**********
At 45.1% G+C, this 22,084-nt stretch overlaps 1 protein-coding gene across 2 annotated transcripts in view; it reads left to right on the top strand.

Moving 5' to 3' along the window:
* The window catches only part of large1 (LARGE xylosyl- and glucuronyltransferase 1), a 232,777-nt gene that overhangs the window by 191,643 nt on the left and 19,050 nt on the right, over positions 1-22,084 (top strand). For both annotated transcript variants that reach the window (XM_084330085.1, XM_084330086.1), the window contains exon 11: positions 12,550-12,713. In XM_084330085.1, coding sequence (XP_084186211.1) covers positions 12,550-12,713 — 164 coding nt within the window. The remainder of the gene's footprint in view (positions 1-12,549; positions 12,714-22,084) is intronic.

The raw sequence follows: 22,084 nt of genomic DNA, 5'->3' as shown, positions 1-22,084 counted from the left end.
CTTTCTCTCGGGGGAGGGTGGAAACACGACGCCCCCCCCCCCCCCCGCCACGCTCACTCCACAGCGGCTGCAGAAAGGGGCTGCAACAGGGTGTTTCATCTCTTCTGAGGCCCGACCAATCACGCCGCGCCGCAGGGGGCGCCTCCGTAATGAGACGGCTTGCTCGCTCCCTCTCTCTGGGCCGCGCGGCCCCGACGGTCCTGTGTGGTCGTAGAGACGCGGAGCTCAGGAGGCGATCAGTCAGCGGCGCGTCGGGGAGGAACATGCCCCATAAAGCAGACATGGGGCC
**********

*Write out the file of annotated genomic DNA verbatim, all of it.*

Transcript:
At 45.1% G+C, this 22,084-nt stretch overlaps 1 protein-coding gene across 2 annotated transcripts in view; it reads left to right on the top strand.

Moving 5' to 3' along the window:
* The window catches only part of large1 (LARGE xylosyl- and glucuronyltransferase 1), a 232,777-nt gene that overhangs the window by 191,643 nt on the left and 19,050 nt on the right, over positions 1-22,084 (top strand). For both annotated transcript variants that reach the window (XM_084330085.1, XM_084330086.1), the window contains exon 11: positions 12,550-12,713. In XM_084330085.1, coding sequence (XP_084186211.1) covers positions 12,550-12,713 — 164 coding nt within the window. The remainder of the gene's footprint in view (positions 1-12,549; positions 12,714-22,084) is intronic.

The raw sequence follows: 22,084 nt of genomic DNA, 5'->3' as shown, positions 1-22,084 counted from the left end.
CTTTCTCTCGGGGGAGGGTGGAAACACGACGCCCCCCCCCCCCCCCGCCACGCTCACTCCACAGCGGCTGCAGAAAGGGGCTGCAACAGGGTGTTTCATCTCTTCTGAGGCCCGACCAATCACGCCGCGCCGCAGGGGGCGCCTCCGTAATGAGACGGCTTGCTCGCTCCCTCTCTCTGGGCCGCGCGGCCCCGACGGTCCTGTGTGGTCGTAGAGACGCGGAGCTCAGGAGGCGATCAGTCAGCGGCGCGTCGGGGAGGAACATGCCCCATAAAGCAGACATGGGGCC